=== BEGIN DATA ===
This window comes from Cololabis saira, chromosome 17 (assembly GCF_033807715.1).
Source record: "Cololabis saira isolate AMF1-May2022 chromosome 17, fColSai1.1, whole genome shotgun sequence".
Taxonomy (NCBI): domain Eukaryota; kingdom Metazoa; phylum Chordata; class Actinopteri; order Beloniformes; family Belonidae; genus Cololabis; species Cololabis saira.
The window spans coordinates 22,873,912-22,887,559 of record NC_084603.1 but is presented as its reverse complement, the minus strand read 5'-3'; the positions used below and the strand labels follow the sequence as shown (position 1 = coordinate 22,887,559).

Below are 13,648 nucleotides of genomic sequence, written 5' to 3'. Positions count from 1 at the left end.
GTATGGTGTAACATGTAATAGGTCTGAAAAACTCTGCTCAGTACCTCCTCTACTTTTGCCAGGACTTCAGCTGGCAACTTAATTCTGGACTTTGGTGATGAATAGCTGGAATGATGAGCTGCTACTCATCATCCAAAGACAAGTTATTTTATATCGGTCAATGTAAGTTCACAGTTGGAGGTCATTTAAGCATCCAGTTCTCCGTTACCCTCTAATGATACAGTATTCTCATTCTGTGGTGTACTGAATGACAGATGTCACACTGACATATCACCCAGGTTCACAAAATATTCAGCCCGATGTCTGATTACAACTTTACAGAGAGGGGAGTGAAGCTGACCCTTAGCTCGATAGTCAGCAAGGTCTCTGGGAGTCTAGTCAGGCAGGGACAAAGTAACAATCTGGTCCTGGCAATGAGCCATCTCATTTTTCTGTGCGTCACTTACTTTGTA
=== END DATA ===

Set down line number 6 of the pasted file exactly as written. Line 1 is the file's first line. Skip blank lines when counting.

GTATGGTGTAACATGTAATAGGTCTGAAAAACTCTGCTCAGTACCTCCTCTACTTTTGCCAGGACTTCAGCTGGCAACTTAATTCTGGACTTTGGTGATGAATAGCTGGAATGATGAGCTGCTACTCATCATCCAAAGACAAGTTATTTTATATCGGTCAATGTAAGTTCACAGTTGGAGGTCATTTAAGCATCCAGTTCTCCGTTACCCTCTAATGATACAGTATTCTCATTCTGTGGTGTACTGAATGACAGATGTCACACTGACATATCACCCAGGTTCACAAAATATTCAGCCCGATGTCTGATTACAACTTTACAGAGAGGGGAGTGAAGCTGACCCTTAGCTCGATAGTCAGCAAGGTCTCTGGGAGTCTAGTCAGGCAGGGACAAAGTAACAATCTGGTCCTGGCAATGAGCCATCTCATTTTTCTGTGCGTCACTTACTTTGTA